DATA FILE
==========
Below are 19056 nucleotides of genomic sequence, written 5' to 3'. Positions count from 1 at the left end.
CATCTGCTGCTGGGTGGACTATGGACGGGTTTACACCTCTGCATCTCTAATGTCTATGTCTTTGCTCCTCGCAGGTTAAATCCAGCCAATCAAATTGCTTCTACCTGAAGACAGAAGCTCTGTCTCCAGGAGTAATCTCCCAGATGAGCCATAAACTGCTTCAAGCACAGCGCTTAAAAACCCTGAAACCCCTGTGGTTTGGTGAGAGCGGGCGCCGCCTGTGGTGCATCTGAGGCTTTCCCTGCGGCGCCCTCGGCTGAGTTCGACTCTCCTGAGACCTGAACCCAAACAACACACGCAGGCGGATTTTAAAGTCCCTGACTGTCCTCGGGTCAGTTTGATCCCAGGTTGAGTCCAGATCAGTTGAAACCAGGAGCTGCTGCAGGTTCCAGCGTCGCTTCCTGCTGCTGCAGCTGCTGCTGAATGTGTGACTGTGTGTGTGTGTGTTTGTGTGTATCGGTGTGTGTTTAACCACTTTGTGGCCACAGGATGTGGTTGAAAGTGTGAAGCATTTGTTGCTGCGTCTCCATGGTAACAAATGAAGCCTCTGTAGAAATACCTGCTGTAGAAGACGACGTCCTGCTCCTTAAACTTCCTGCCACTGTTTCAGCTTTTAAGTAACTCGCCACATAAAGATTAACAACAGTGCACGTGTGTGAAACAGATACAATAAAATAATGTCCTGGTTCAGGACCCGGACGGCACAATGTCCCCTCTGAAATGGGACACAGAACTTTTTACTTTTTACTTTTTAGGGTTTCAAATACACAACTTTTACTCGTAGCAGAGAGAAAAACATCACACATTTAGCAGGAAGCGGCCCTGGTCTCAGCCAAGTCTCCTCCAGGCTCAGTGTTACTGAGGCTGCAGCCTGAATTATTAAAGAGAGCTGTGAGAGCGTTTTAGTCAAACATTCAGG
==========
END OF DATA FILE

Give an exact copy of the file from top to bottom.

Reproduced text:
Below are 19056 nucleotides of genomic sequence, written 5' to 3'. Positions count from 1 at the left end.
CATCTGCTGCTGGGTGGACTATGGACGGGTTTACACCTCTGCATCTCTAATGTCTATGTCTTTGCTCCTCGCAGGTTAAATCCAGCCAATCAAATTGCTTCTACCTGAAGACAGAAGCTCTGTCTCCAGGAGTAATCTCCCAGATGAGCCATAAACTGCTTCAAGCACAGCGCTTAAAAACCCTGAAACCCCTGTGGTTTGGTGAGAGCGGGCGCCGCCTGTGGTGCATCTGAGGCTTTCCCTGCGGCGCCCTCGGCTGAGTTCGACTCTCCTGAGACCTGAACCCAAACAACACACGCAGGCGGATTTTAAAGTCCCTGACTGTCCTCGGGTCAGTTTGATCCCAGGTTGAGTCCAGATCAGTTGAAACCAGGAGCTGCTGCAGGTTCCAGCGTCGCTTCCTGCTGCTGCAGCTGCTGCTGAATGTGTGACTGTGTGTGTGTGTGTTTGTGTGTATCGGTGTGTGTTTAACCACTTTGTGGCCACAGGATGTGGTTGAAAGTGTGAAGCATTTGTTGCTGCGTCTCCATGGTAACAAATGAAGCCTCTGTAGAAATACCTGCTGTAGAAGACGACGTCCTGCTCCTTAAACTTCCTGCCACTGTTTCAGCTTTTAAGTAACTCGCCACATAAAGATTAACAACAGTGCACGTGTGTGAAACAGATACAATAAAATAATGTCCTGGTTCAGGACCCGGACGGCACAATGTCCCCTCTGAAATGGGACACAGAACTTTTTACTTTTTACTTTTTAGGGTTTCAAATACACAACTTTTACTCGTAGCAGAGAGAAAAACATCACACATTTAGCAGGAAGCGGCCCTGGTCTCAGCCAAGTCTCCTCCAGGCTCAGTGTTACTGAGGCTGCAGCCTGAATTATTAAAGAGAGCTGTGAGAGCGTTTTAGTCAAACATTCAGG